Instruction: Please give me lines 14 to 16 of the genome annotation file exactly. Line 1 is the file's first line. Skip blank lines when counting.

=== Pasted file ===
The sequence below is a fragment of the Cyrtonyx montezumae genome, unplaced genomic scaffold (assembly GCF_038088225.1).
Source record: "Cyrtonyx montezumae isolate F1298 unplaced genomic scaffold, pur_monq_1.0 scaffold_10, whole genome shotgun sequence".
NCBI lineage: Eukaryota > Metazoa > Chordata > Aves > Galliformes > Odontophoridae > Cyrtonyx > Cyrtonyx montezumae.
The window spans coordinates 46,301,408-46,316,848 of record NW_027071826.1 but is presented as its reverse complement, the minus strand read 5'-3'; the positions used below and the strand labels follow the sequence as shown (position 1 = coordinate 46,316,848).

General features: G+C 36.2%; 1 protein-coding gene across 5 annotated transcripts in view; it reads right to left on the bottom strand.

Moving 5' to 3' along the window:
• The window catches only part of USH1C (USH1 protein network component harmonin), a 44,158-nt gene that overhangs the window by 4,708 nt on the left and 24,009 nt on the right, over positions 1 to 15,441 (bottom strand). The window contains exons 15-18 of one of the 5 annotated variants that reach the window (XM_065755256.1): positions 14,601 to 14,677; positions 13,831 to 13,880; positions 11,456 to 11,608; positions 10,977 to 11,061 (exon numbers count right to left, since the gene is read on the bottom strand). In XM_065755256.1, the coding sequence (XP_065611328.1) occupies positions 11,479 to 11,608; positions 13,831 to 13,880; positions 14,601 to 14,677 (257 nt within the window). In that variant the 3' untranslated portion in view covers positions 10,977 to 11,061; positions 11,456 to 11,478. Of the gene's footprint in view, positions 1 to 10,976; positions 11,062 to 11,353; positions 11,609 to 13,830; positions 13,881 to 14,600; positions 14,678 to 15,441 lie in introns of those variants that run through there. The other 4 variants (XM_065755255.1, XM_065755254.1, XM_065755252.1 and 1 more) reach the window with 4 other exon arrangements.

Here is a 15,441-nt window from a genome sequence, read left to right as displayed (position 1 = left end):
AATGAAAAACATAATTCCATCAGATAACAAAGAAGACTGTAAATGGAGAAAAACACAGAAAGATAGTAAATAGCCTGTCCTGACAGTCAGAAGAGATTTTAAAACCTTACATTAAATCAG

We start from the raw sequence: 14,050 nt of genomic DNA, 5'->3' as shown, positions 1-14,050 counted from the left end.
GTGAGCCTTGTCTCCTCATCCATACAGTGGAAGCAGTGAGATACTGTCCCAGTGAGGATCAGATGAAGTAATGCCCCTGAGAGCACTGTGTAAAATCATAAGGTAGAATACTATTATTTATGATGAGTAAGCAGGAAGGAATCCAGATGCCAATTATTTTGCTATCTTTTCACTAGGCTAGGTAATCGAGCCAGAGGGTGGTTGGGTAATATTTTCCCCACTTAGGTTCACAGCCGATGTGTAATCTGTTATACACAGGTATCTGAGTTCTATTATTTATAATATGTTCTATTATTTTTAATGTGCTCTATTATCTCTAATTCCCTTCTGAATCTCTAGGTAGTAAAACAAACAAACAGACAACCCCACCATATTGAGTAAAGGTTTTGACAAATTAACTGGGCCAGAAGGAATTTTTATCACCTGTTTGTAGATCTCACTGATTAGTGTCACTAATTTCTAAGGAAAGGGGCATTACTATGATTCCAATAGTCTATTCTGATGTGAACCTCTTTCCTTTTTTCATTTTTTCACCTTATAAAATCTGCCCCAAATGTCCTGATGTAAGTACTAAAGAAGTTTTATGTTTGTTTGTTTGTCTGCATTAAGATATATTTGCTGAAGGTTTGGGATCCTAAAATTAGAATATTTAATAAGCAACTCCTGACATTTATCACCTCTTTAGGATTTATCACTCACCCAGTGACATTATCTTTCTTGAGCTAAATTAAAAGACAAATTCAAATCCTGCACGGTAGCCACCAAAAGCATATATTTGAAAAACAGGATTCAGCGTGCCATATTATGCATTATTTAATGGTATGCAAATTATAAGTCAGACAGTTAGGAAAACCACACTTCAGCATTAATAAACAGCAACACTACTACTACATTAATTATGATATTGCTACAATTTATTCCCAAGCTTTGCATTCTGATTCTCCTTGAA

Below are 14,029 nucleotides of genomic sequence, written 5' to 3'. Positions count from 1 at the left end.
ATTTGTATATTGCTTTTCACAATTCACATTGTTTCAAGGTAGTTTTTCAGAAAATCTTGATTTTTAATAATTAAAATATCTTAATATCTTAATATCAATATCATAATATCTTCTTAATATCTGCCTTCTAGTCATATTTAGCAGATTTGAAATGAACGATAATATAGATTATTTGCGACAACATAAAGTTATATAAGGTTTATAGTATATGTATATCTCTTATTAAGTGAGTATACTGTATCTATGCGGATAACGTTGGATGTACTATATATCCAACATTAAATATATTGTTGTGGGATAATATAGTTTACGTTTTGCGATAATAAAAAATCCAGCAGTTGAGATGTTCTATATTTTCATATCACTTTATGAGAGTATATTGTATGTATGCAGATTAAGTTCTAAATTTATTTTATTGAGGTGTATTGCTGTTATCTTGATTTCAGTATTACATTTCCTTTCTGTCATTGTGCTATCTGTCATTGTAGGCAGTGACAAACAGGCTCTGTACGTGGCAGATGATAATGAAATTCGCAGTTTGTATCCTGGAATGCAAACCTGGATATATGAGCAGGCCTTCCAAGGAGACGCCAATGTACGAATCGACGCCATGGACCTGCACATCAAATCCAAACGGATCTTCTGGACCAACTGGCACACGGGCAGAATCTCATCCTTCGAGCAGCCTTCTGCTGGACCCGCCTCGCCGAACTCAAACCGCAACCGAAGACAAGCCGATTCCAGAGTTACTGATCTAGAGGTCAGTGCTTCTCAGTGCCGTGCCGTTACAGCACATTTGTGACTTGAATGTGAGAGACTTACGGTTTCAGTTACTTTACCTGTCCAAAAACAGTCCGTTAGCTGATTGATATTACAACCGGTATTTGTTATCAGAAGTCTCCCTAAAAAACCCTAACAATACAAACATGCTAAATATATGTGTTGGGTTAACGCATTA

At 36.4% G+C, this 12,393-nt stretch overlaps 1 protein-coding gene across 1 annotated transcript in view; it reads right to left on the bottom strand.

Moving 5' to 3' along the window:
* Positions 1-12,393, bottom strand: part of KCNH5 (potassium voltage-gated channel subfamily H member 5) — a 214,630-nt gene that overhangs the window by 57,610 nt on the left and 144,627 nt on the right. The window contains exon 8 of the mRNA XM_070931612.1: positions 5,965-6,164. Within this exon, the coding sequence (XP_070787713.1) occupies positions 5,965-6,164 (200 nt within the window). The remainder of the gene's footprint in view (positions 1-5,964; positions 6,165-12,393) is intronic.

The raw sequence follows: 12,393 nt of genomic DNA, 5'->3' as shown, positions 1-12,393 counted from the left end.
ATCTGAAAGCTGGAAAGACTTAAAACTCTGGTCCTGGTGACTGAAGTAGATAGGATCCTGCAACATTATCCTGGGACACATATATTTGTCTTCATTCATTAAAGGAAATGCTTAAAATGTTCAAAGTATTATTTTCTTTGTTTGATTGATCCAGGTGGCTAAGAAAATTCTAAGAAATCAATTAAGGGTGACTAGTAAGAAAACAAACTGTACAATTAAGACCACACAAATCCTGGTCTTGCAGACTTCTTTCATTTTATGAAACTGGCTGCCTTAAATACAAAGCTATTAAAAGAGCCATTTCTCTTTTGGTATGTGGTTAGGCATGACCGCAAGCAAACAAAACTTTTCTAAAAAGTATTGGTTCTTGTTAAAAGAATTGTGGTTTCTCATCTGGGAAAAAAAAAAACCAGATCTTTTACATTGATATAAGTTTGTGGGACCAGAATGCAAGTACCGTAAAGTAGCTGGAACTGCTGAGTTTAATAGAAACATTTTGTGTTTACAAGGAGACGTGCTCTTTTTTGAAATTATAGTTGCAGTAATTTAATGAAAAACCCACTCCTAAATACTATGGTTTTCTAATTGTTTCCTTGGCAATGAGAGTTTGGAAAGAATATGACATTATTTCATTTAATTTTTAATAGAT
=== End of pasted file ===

At 36.4% G+C, this 12,393-nt stretch overlaps 1 protein-coding gene across 1 annotated transcript in view; it reads right to left on the bottom strand.

Moving 5' to 3' along the window:
* Positions 1-12,393, bottom strand: part of KCNH5 (potassium voltage-gated channel subfamily H member 5) — a 214,630-nt gene that overhangs the window by 57,610 nt on the left and 144,627 nt on the right. The window contains exon 8 of the mRNA XM_070931612.1: positions 5,965-6,164. Within this exon, the coding sequence (XP_070787713.1) occupies positions 5,965-6,164 (200 nt within the window). The remainder of the gene's footprint in view (positions 1-5,964; positions 6,165-12,393) is intronic.